3 games played, 7 points earned – is it time to book tickets to South Africa? Michael Clark is not so sure…
Ireland’s victory over Cyprus last Wednesday was undoubtedly deserved but was decidedly unconvincing. If Trapattoni’s men are to have any realistic aspirations to qualify for the World Cup, they must markedly improve over the next twelve months. Seven points from three games is of course welcome but one has to remember that those seven points were secured against the three weakest teams in the group. Sterner tests await the Boys in Green.
The fist-pumping celebrations that Trap and Tardelli indulged in at the final whistle was indicative of the relief that they and their players felt after finally beating a team that had humbled Ireland in their last two meetings. Cyprus inflicted one of the greatest humiliations on the Irish sporting psyche when they embarrassed Steve Staunton’s charges two years ago.
Those psychological scars looked set to be completely healed after Robbie Keane’s early goal but the hectic and, at times, shambolic defending in the closing minutes did not inspire any confidence.
Trapattoni’s treatment of Sunderland’s Andy Reid has provoked intense and prolonged criticism from the media. Eamonn Dunphy’s power rant after Wednesday’s game was great television but it seems that he and others have come to believe that Reid’s inclusion is a panacea for all Ireland’s difficulties.
Yes, Andy Reid is undoubtedly a good player but he is not the new Beckenbauer or Pele. He’s a solid player for a mid to low-ranking Premiership club and is unlikely to win many international games on his own.
When one compares this Irish team to the great sides of the late eighties and early nineties, the limitations of the current batch of players are evident. While the front four of McGeady, Duff, Keane and Doyle is undoubtedly stronger than the equivalent Charlton-era players, there is no way that the likes of a Paul McShane or a Darren Gibson would ever have played their way into Jackie’s Army.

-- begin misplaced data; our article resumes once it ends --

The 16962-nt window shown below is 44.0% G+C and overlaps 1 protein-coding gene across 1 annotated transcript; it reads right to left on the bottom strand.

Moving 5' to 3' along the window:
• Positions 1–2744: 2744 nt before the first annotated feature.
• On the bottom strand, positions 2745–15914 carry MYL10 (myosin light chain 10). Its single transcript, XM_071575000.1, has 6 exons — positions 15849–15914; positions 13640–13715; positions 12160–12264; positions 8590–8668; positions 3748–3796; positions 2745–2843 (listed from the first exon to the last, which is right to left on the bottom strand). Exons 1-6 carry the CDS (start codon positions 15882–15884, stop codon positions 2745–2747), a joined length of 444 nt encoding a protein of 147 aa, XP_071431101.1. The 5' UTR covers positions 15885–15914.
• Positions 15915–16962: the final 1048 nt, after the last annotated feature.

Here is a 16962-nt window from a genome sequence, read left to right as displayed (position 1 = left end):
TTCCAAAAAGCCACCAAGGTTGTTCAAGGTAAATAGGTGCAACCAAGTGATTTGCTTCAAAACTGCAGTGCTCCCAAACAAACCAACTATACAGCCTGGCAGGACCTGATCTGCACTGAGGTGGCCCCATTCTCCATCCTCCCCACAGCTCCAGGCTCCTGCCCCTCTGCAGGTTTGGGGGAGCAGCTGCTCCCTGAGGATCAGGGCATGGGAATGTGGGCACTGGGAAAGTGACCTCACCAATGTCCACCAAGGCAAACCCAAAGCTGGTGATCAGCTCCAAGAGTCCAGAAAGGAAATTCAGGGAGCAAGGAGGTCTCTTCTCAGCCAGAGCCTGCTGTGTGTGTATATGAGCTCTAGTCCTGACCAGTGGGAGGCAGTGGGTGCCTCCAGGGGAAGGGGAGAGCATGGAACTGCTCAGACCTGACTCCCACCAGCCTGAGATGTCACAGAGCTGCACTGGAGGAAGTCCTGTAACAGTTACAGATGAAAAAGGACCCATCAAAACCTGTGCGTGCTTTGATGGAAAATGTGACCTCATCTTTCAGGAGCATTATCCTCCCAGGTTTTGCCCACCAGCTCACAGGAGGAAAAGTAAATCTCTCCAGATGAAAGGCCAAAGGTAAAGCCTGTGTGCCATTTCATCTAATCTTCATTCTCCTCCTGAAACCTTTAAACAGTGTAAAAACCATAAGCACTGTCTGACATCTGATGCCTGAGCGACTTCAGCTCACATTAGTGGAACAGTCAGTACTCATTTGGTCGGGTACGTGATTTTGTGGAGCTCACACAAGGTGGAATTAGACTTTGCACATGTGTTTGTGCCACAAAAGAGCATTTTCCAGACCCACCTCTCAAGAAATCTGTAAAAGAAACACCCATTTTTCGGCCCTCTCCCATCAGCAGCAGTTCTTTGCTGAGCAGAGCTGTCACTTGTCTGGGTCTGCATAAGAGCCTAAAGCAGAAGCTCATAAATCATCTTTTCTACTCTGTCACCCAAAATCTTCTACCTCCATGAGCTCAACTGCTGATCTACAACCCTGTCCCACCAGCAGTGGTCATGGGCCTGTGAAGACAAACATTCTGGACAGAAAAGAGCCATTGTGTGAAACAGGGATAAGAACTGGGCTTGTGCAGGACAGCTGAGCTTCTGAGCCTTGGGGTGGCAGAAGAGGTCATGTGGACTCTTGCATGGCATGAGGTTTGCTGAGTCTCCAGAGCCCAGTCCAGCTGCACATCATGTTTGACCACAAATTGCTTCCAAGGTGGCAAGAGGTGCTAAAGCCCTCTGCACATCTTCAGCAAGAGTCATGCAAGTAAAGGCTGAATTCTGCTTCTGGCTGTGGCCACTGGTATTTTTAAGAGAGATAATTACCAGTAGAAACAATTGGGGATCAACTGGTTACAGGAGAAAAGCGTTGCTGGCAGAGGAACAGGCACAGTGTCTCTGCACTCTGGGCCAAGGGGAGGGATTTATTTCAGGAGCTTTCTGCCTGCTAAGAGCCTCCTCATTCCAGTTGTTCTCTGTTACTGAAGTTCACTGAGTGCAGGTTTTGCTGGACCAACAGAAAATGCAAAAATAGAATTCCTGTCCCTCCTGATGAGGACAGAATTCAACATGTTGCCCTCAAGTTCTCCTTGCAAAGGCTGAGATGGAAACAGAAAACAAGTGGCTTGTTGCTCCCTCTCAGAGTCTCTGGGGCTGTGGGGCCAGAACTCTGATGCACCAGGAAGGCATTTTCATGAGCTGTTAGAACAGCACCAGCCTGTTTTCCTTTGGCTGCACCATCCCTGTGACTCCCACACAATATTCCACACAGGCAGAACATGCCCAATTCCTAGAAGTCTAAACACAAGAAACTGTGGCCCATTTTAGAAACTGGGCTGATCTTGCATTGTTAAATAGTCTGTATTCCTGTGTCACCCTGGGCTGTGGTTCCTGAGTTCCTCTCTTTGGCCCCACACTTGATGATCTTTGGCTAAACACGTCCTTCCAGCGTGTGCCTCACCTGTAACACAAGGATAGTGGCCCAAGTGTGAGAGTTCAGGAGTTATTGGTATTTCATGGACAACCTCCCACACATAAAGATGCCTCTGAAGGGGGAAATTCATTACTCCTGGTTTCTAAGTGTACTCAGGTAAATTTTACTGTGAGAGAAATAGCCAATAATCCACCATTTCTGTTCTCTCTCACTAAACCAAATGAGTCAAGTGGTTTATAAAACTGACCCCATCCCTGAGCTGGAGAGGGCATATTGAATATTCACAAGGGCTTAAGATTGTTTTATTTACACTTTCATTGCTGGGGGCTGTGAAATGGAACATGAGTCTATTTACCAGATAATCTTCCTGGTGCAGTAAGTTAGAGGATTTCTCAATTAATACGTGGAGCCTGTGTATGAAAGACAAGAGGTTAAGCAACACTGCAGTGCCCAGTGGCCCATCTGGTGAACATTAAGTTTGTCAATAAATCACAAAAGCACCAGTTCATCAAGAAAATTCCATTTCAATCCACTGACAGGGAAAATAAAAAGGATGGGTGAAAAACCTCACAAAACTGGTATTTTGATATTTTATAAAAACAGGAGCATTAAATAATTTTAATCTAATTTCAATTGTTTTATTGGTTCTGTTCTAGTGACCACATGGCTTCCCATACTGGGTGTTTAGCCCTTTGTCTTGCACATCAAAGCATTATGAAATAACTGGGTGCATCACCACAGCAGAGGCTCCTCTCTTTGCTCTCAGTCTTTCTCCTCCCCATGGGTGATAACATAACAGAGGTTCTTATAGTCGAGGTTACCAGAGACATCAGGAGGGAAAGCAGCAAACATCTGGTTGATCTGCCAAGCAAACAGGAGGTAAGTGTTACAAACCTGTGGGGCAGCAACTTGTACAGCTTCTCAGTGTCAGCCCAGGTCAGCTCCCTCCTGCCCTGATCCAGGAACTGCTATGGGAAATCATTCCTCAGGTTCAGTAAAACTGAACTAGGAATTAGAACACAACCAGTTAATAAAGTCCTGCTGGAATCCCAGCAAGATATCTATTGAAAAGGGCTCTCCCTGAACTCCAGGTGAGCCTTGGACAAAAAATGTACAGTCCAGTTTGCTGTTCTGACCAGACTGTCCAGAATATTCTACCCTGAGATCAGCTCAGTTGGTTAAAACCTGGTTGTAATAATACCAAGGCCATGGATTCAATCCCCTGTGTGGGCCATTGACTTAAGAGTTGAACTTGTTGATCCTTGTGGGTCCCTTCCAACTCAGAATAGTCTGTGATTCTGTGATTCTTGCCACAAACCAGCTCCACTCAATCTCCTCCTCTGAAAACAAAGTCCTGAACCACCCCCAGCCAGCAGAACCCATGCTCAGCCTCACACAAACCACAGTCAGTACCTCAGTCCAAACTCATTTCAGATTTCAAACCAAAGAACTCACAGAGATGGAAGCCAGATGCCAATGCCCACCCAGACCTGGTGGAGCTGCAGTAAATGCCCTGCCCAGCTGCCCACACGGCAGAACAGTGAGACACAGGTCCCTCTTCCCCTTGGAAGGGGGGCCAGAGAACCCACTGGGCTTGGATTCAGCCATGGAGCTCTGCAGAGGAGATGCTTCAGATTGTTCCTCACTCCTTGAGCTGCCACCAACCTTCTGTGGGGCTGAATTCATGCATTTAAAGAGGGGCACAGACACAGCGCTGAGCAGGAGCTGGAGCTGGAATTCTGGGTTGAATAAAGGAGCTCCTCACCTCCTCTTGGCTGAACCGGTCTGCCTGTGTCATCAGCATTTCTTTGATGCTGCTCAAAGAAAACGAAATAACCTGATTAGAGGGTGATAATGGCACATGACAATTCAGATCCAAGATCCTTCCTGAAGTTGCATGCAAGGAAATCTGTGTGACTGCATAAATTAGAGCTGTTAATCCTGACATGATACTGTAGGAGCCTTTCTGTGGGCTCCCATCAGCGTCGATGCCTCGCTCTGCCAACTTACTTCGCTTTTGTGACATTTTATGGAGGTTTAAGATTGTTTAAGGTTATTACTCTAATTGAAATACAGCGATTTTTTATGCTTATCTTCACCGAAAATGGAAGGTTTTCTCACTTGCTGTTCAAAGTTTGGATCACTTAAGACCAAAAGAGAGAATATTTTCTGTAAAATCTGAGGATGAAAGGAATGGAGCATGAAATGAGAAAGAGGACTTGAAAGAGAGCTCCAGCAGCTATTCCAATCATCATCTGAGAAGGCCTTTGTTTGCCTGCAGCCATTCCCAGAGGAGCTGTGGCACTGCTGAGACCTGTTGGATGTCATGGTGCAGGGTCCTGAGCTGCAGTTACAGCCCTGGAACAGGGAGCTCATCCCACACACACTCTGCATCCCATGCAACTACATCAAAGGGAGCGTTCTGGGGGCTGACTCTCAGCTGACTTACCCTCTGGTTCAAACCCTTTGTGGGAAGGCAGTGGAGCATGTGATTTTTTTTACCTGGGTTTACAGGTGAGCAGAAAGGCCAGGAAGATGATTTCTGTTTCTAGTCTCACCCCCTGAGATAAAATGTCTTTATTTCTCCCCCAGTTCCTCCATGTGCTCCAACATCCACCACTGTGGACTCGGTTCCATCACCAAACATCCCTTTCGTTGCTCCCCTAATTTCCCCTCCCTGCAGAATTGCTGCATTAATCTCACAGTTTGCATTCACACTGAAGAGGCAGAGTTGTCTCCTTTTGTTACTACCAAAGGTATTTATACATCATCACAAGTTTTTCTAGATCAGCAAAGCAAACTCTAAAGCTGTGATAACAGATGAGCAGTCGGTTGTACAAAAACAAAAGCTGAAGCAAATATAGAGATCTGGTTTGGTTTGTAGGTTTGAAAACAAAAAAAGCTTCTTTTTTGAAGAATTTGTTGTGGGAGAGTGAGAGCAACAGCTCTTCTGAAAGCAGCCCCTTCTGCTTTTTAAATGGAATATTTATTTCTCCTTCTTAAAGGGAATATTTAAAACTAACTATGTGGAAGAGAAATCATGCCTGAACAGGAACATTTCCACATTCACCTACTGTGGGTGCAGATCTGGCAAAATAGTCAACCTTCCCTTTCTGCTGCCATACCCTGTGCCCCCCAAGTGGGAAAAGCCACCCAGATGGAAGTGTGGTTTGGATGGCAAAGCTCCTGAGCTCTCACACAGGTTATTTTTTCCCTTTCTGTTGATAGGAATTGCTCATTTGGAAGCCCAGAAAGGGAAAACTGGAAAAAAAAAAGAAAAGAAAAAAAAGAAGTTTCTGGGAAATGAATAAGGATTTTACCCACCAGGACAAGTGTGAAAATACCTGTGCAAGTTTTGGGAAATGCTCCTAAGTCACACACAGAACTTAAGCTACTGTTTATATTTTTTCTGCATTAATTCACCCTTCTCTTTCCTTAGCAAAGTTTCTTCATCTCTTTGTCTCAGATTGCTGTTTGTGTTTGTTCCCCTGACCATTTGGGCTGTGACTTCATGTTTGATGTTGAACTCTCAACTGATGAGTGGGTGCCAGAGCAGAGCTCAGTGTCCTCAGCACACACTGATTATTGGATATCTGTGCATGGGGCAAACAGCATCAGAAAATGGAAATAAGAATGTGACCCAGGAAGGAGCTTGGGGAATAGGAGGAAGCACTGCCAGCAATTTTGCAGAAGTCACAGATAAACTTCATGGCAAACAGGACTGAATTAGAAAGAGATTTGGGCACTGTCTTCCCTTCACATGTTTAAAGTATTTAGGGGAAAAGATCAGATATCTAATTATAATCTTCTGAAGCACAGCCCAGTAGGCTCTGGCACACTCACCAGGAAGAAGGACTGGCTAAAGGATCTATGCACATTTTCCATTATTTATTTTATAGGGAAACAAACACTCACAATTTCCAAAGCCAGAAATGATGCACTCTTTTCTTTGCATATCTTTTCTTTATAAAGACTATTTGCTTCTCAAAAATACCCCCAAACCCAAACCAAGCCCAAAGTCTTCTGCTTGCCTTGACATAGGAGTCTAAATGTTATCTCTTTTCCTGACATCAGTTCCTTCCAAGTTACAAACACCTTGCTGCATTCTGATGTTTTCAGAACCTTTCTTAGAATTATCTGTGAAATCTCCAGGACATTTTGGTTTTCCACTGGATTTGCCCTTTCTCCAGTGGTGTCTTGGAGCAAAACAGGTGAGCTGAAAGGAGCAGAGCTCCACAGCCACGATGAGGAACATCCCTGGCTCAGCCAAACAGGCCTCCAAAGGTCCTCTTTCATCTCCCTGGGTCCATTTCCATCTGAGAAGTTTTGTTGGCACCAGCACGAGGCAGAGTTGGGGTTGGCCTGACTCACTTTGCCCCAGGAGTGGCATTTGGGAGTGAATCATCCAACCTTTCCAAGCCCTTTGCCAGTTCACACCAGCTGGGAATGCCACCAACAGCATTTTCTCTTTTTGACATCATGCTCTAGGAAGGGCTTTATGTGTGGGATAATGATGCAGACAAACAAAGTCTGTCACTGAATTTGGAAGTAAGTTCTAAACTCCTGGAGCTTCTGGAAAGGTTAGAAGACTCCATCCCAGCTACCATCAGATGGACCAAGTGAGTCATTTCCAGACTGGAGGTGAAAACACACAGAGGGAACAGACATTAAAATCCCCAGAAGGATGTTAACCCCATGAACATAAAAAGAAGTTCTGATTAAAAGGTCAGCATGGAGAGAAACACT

We must ask ourselves the question: how many of Ireland’s players who started last Wednesday’s game play regular first-team football for one of Europe’s great clubs? Only Robbie Keane and maybe Aidan McGeady tick that box. We cannot let unrealistic aspirations colour our judgement. Trapattoni does not have a big pool of players to choose from and even the greatest managers cannot turn hardworking iron into glittering gold through force of personality alone.
Yes, Trapattoni should have picked Andy Reid ahead of Darren Gibson last week. Yes, his assiduously defensive tactics are not aesthetically pleasing. Yes, his obstinacy on the Reid issue and others is disconcerting. But despite all these caveats, it appears that the disappointments and embarrassments of the Kerr and Staunton eras are behind us.
Trapattoni has seemingly imbued belief and confidence in his players that did not exist under Kerr and Staunton. Perhaps most importantly, he and his team have been dead lucky.